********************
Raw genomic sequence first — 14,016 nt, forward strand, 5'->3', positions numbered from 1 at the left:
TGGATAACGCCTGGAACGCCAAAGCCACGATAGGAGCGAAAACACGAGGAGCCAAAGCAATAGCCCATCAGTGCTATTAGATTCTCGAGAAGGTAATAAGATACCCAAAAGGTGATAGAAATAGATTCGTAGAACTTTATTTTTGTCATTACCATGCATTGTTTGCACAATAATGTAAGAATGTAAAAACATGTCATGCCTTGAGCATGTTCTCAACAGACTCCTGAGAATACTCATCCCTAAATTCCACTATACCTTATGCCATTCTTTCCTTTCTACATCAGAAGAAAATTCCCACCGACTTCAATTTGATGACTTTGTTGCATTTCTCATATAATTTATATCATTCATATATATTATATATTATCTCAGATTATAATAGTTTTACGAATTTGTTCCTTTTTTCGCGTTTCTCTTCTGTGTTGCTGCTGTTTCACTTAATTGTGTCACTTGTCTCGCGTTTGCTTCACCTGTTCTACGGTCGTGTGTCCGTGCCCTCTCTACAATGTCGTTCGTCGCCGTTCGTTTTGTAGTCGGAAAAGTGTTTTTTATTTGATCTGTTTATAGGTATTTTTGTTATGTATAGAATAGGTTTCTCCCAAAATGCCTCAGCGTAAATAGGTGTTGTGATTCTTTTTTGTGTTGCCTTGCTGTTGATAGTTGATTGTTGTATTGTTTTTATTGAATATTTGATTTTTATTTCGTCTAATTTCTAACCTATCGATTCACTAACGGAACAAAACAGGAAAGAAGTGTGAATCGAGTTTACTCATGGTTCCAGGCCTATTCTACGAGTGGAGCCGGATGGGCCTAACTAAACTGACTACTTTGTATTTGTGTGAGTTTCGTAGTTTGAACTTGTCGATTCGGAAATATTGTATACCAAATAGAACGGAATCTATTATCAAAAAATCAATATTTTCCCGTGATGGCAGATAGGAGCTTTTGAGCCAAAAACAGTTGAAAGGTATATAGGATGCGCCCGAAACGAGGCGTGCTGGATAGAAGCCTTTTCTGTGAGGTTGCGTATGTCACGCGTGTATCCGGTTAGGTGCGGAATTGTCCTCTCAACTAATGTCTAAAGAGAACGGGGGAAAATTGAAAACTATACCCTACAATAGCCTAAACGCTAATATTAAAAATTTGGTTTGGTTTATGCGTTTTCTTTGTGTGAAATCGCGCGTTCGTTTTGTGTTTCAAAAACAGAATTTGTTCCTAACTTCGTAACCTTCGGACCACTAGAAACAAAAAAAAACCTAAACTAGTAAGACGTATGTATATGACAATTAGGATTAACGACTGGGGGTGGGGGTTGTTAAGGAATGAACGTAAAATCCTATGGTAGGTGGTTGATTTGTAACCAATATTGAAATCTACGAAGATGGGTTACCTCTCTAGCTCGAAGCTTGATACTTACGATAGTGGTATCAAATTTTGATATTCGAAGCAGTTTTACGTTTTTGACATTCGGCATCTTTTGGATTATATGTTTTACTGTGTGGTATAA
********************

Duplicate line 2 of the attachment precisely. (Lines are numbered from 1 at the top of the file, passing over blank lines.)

TGGATAACGCCTGGAACGCCAAAGCCACGATAGGAGCGAAAACACGAGGAGCCAAAGCAATAGCCCATCAGTGCTATTAGATTCTCGAGAAGGTAATAAGATACCCAAAAGGTGATAGAAATAGATTCGTAGAACTTTATTTTTGTCATTACCATGCATTGTTTGCACAATAATGTAAGAATGTAAAAACATGTCATGCCTTGAGCATGTTCTCAACAGACTCCTGAGAATACTCATCCCTAAATTCCACTATACCTTATGCCATTCTTTCCTTTCTACATCAGAAGAAAATTCCCACCGACTTCAATTTGATGACTTTGTTGCATTTCTCATATAATTTATATCATTCATATATATTATATATTATCTCAGATTATAATAGTTTTACGAATTTGTTCCTTTTTTCGCGTTTCTCTTCTGTGTTGCTGCTGTTTCACTTAATTGTGTCACTTGTCTCGCGTTTGCTTCACCTGTTCTACGGTCGTGTGTCCGTGCCCTCTCTACAATGTCGTTCGTCGCCGTTCGTTTTGTAGTCGGAAAAGTGTTTTTTATTTGATCTGTTTATAGGTATTTTTGTTATGTATAGAATAGGTTTCTCCCAAAATGCCTCAGCGTAAATAGGTGTTGTGATTCTTTTTTGTGTTGCCTTGCTGTTGATAGTTGATTGTTGTATTGTTTTTATTGAATATTTGATTTTTATTTCGTCTAATTTCTAACCTATCGATTCACTAACGGAACAAAACAGGAAAGAAGTGTGAATCGAGTTTACTCATGGTTCCAGGCCTATTCTACGAGTGGAGCCGGATGGGCCTAACTAAACTGACTACTTTGTATTTGTGTGAGTTTCGTAGTTTGAACTTGTCGATTCGGAAATATTGTATACCAAATAGAACGGAATCTATTATCAAAAAATCAATATTTTCCCGTGATGGCAGATAGGAGCTTTTGAGCCAAAAACAGTTGAAAGGTATATAGGATGCGCCCGAAACGAGGCGTGCTGGATAGAAGCCTTTTCTGTGAGGTTGCGTATGTCACGCGTGTATCCGGTTAGGTGCGGAATTGTCCTCTCAACTAATGTCTAAAGAGAACGGGGGAAAATTGAAAACTATACCCTACAATAGCCTAAACGCTAATATTAAAAATTTGGTTTGGTTTATGCGTTTTCTTTGTGTGAAATCGCGCGTTCGTTTTGTGTTTCAAAAACAGAATTTGTTCCTAACTTCGTAACCTTCGGACCACTAGAAACAAAAAAAAACCTAAACTAGTAAGACGTATGTATATGACAATTAGGATTAACGACTGGGGGTGGGGGTTGTTAAGGAATGAACGTAAAATCCTATGGTAGGTGGTTGATTTGTAACCAATATTGAAATCTACGAAGATGGGTTACCTCTCTAGCTCGAAGCTTGATACTTACGATAGTGGTATCAAATTTTGATATTCGAAGCAGTTTTACGTTTTTGACATTCGGCATCTTTTGGATTATATGTTTTACTGTGTGGTATAA